LAMBERT: Yeah. It’s so good. There’s enough elements of performance that really excite you, and then underneath all that there are just really good clothes.
SCARABELLI: Yeah. It’s a great collection. Moving on. Kenzo. Let me know when it is up.
LAMBERT: Okay, Kenzo. This is a kind of nautical school boy world. I loved the collection. The tailoring was very fun. He’s very quickly refreshed the DNA of the brand. It still feels Kenzo but appeals to different people. There’s lots of different elements to it that I think hit loads of different wearers. I love layers, and I also appreciate accessories and hats.
SCARABELLI: Yeah. As a stylist, there’s so much you can pull from.
LAMBERT: Exactly. I think for some people, it might look a bit intimidating at first glance, but when you break down these looks, they’re actually really great clothes. The way it is styled makes it feel fun and quirky. These knitted hats are my favorite.
SCARABELLI: Yeah. It’s a fun, unique way to sell logomania, too.
LAMBERT: And it fits—the way it’s mixed into everything. I love a sailor-inspired look. These collars on some tops are stunning.
SCARABELLI: Oh my god, this elephant trunk tie, I’m screaming.
LAMBERT: So adorable.
SCARABELLI : Okay, on to Celine. I love look two.
LAMBERT: Yeah. It’s cute. It’s very boy in his father’s attic, pulling out his old military jacket and playing dress up.
SCARABELLI: And his grandmother’s brooches. Check out this button with a see-thru.
LAMBERT: The condom-esque one. Trend Alert: Protective sex wear.
SCARABELLI: Oh my god. Yes. We’re staying safe for Pride.
LAMBERT: The plastic fringed jacket in look 39.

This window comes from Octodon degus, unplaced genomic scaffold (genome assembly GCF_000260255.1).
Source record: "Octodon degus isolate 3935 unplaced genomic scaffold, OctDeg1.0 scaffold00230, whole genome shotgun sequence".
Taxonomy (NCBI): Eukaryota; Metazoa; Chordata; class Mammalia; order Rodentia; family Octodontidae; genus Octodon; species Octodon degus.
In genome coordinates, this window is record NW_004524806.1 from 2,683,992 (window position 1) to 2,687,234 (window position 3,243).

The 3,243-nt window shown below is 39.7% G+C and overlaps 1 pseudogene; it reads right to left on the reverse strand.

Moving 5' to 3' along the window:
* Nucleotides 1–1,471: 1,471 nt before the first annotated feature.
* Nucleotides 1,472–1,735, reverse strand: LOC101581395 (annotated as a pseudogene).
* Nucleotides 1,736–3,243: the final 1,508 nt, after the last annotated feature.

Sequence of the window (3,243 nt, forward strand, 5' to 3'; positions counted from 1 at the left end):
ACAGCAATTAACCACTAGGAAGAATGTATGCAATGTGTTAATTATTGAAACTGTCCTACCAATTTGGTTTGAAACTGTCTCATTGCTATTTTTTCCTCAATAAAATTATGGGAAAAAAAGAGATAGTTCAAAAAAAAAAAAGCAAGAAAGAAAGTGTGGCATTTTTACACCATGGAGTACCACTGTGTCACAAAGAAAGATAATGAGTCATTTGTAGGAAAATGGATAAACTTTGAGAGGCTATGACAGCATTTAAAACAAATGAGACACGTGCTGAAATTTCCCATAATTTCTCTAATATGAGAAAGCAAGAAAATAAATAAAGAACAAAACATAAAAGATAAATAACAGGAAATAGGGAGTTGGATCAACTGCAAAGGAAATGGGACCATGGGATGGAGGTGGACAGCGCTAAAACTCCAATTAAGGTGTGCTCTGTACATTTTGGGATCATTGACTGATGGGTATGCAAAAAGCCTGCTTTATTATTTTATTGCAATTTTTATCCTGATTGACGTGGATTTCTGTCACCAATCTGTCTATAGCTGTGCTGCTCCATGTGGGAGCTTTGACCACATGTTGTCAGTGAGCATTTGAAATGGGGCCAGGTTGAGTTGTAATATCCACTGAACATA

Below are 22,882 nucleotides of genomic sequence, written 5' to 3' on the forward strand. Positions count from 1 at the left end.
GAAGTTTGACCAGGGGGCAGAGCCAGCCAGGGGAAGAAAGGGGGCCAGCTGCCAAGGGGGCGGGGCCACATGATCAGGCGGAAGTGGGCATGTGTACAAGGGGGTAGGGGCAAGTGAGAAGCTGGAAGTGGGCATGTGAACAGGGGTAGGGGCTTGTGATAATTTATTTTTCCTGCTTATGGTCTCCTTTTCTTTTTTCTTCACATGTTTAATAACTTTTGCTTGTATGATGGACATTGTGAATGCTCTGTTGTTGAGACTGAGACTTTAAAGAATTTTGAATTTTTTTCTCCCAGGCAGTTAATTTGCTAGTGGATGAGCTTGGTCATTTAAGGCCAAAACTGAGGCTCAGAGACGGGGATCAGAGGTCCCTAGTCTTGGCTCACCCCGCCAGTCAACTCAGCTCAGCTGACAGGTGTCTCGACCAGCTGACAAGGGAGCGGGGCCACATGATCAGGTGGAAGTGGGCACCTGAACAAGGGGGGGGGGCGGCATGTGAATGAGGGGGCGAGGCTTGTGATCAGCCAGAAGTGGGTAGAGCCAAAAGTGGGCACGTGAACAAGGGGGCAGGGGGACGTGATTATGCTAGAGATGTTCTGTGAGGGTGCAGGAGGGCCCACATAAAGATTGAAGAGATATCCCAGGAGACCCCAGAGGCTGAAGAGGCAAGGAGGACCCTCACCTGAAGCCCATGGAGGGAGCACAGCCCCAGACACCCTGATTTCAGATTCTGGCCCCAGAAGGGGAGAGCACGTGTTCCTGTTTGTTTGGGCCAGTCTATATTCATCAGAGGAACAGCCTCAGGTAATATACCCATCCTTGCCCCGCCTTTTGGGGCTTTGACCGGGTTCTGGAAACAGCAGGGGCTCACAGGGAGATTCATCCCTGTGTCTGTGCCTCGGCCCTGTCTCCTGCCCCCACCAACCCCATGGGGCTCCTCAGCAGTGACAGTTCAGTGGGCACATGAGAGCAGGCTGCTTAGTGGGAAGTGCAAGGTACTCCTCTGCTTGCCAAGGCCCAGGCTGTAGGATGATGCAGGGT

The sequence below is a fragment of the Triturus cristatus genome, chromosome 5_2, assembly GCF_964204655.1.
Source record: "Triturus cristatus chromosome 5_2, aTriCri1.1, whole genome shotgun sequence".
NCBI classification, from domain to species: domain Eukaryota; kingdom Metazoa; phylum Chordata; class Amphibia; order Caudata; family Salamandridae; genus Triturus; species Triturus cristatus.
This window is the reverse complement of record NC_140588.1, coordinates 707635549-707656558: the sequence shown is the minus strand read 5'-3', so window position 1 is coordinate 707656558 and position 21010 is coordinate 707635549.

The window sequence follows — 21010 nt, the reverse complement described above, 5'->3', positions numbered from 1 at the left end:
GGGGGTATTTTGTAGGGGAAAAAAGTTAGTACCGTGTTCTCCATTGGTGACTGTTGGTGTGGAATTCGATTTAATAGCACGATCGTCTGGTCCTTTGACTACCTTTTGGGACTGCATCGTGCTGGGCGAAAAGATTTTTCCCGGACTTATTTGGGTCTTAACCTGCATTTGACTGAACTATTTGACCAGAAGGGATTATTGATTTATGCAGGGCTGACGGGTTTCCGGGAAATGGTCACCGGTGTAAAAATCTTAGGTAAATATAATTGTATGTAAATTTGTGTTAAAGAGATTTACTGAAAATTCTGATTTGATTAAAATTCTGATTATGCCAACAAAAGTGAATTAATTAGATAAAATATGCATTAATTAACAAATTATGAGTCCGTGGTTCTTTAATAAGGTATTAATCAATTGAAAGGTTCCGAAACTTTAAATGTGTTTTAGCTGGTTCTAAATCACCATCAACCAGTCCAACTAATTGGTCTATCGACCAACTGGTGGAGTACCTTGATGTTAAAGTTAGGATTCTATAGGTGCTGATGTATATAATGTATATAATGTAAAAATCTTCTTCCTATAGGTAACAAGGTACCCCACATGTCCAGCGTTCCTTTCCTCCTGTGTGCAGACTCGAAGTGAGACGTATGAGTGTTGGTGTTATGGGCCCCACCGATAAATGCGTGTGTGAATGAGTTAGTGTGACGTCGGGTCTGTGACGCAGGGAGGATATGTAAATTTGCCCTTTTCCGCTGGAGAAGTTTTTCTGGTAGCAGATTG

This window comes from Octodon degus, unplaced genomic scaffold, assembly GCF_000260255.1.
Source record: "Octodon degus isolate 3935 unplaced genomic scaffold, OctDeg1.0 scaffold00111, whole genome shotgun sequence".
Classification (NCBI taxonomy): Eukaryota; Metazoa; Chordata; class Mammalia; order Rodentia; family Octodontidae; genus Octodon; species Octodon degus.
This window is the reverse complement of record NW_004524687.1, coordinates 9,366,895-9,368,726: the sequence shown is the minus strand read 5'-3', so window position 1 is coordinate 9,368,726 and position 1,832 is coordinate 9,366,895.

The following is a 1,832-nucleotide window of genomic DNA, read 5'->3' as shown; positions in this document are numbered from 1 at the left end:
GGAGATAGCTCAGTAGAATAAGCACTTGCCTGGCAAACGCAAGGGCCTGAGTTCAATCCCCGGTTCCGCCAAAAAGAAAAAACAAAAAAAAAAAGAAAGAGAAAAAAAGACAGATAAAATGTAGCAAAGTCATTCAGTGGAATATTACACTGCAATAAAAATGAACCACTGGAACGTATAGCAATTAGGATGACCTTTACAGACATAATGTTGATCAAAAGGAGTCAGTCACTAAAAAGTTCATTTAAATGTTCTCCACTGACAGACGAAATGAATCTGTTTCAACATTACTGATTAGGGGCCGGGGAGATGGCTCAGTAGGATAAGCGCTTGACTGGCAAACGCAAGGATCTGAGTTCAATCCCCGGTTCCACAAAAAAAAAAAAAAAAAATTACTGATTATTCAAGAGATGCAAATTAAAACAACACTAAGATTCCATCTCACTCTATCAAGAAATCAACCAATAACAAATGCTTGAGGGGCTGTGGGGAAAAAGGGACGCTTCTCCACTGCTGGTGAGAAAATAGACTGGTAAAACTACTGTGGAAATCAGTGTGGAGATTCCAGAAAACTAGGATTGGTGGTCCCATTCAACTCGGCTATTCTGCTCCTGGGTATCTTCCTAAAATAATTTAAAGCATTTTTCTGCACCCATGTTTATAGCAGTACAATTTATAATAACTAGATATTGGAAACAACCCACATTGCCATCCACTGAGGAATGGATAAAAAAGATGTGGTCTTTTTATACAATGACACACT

SCARABELLI, Oh wow! We love the glamrock glamor and this little crop of top moments. Look at 29.
LAMBERT : Oh yes. These days, little crop tops are very TikTok-friendly for men. They’re much more adventurous with the fashions on there. The belly buttons are in.
SCARABELLI : What about look seven? Is that the skinniest tie that’s ever been made?
SCARABELLI – Is there anything else that you would like to see?
LAMBERT – We should talk about Mowalola.
SCARABELLI: I was wondering if we should throw that in even though it’s not technically Mens.
LAMBERT – I was very interested to see Lotta Volkova style it.
LAMBERT – This collection included elements of Alexander McQueen with the very low trousers and the binding at the arms. Fendi even had an element in the denim jacket, with the eyes on chest. Look 21. Remember those tiny button faces Fendi used to make?
SCARABELLI: Totally. What about this look with the nipples being cut out—the Mean Girls moment?
LAMBERT: It’s great, like look eight. I’m fully into this nipple vagina dress.
SCARABELLI, Ah yes, the Vagina Skirt.
LAMBERT: The vagina skirts are back.
SCARABELLI – These low-rise pants will go crazy.
LAMBERT: Yeah. Mowalola is a very popular artist. I see many people wearing her stuff in London and Paris. And she makes these ready-to-wear—I hate to say the word, but commercial pieces, which are instantly, recognizably her. I believe she has a strong brand aesthetic and DNA.
SCARABELLI : Yes, I agree. This collection with McQueen references makes sense for current fashion lovers who are obsessed about archival fashion. Even look 37 looks almost like a nod at Rose McGowan’s VMA look, the necklace-and-chainmail dress. It’s an Easter egg hunt for fashion nerds who are incredibly online, and I think that’s really compelling and fun.
LAMBERT: Yeah. It’s an interesting little treat to end Fashion Week.